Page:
Sure there's limited content just now and some of it is a bit quirky but as a technology demo its a success. More content has already arrived and I'm sure there'll be plenty more on the way.
The cardboard implementation is intended to be cheap and simple. Users will be looking for a more robust and versatile upgrade, will gladly pay more and those are coming along too.
Re: Multiple addresses are a doddle
Not entirely without merit but a word of caution: I once had a catchall address until the day I came back from lunch to find my mailbox had maxed out (32K emails) because a spammer had come up with the idea of sending to thousands of guessed names (fred, john, julie, mohammed, jacob, sales, enquiries@ etc) to the domain in the expectation that some would reach a real person.
Currently I maintain a secondary email account for unimportant contacts (forums, retailers etc) and use that with the email@example.com syntax someone mentioned. If one contact gets too spammy I can set a filter to bin their stuff. If things were to get really bad I could drop that entire account completely with no tears.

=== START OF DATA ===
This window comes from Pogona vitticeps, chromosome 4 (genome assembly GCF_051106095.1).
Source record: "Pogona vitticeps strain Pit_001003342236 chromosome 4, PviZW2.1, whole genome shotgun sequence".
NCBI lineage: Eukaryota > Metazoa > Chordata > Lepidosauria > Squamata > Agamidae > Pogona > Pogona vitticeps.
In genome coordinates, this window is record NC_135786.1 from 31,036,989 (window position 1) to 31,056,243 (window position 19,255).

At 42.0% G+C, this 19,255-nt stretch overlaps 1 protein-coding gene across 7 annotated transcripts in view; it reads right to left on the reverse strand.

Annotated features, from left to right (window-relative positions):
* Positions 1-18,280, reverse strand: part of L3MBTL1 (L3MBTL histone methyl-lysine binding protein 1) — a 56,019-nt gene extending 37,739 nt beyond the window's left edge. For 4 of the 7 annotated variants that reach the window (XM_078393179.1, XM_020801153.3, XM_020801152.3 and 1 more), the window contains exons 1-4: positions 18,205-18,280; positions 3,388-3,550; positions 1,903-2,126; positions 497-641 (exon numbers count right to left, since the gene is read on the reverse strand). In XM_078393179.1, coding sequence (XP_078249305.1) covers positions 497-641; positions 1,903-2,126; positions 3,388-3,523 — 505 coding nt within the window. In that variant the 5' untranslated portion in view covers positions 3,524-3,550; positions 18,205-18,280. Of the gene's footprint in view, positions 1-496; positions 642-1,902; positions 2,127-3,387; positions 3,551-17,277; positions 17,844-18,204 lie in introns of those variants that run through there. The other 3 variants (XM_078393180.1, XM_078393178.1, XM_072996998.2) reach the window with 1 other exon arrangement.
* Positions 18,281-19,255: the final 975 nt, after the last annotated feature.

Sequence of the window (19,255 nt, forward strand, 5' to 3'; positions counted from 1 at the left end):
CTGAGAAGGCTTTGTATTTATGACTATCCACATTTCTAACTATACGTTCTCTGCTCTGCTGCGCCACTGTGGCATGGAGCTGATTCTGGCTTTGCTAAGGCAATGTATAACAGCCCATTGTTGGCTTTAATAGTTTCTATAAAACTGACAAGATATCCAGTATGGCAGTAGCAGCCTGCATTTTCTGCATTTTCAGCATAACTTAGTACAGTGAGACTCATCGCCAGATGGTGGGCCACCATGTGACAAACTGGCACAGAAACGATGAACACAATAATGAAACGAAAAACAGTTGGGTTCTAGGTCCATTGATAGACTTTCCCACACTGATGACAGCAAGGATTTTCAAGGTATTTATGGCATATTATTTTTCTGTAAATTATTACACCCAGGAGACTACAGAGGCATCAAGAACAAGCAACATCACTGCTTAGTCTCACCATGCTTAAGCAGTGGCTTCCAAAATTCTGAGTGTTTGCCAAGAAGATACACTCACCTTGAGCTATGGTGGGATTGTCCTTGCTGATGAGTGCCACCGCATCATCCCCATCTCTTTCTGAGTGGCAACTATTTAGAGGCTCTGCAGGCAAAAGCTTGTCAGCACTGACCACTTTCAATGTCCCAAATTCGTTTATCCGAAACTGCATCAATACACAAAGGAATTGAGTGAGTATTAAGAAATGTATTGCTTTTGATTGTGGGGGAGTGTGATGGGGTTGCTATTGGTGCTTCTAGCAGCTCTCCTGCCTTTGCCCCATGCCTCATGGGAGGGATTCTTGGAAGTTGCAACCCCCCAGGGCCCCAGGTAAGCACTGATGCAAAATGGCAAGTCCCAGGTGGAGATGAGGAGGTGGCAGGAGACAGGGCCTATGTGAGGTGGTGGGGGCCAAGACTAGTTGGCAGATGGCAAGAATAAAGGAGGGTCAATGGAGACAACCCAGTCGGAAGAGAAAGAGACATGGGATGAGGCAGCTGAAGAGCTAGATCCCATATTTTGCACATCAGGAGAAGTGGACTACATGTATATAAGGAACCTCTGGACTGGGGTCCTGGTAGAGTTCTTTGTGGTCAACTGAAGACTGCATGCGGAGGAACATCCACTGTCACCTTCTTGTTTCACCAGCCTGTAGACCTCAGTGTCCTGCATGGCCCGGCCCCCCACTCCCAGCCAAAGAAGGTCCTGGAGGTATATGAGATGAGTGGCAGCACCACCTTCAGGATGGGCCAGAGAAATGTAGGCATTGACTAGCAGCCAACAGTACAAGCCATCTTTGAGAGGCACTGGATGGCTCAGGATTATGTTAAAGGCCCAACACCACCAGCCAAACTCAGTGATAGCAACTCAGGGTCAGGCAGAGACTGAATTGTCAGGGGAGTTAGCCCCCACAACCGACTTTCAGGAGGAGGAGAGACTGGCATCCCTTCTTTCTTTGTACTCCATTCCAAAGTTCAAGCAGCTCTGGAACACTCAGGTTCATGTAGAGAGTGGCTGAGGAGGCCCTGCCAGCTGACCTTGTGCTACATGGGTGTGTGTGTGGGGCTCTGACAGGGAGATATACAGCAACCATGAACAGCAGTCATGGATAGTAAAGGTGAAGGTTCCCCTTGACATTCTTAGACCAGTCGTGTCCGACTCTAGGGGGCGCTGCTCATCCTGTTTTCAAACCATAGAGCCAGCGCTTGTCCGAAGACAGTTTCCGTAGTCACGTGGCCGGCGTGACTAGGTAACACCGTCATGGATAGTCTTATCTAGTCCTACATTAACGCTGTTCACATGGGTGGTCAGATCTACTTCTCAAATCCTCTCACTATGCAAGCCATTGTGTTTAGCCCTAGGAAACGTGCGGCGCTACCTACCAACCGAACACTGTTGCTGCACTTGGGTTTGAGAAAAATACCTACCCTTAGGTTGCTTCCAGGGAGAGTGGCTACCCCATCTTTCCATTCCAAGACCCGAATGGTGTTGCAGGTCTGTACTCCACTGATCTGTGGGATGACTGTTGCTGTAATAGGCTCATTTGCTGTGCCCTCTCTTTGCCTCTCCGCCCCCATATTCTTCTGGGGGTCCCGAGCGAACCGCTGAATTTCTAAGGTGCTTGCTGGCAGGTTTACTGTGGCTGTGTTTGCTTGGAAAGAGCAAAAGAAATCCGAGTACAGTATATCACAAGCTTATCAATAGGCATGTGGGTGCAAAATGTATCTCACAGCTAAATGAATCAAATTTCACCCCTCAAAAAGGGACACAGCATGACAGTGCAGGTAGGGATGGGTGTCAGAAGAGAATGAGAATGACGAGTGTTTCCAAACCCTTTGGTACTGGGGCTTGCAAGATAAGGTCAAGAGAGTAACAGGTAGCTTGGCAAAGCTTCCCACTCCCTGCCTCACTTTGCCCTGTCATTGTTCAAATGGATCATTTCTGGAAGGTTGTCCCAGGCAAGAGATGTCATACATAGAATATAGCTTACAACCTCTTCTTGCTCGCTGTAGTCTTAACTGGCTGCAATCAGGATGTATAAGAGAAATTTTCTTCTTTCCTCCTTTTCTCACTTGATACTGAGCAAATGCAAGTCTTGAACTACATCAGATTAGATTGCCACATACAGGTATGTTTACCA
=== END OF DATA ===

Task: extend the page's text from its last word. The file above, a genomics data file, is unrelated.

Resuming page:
Re: Wow, I'm way out of touch...
@as2003: (*Netflix was the only one that sprang to mind, but apparently they ditched it earlier this year)
I signed up to Netflix free trial a couple of days ago. It promptly requested that I install Silverlight.
Wife has a Doro phone with a drop-in charging dock which seems even easier to use than my Nexus5 with Qi plate (because with a cover on the phone, correct positioning on the plate needs a bit of care)
What use is listing Ryanair on comparison sites? Book for Paris expecting to arrive at CDG? or maybe Orly or Le Bourget? No, Welcome to "Paris" Beauvais.
Then if Ryan lists a price of £1 so you go for it then find that if you don't use all the complicated techniques to avoid extra charges you end up paying as much as for a better carrier but as you are then subsidising the successful freeloaders the overall experience is garbage.
Even if the price comparison site I use listed Ryan I'd disregard their offerings.
Having said that, my first flight to "Paris" about 50 years ago would have made Ryan look like a luxury. Coach from London to tin shack terminal at (not sure Lydd, or Lympne) very short flight, just over the channel to a similar one man and a dog airfield and coach to Paris. (Don't tell O'Leary, we don't want to give him ideas.)
Not exactly world shattering news. Below I list all the household name organisations that have never experienced an internet service outage:
When I investigate the cause of my rather too frequent FF crashes the problem seems to comes down to the add-on developer tools I use. The vast majority of users don't need them so it makes sense to provide a developer-centric FF and stop even trying to support the developer tools in standard FF.
Sounds like that could mean both consumer and developer versions of FF could end up more stable, smaller, faster than the current chimera.
Good call, minister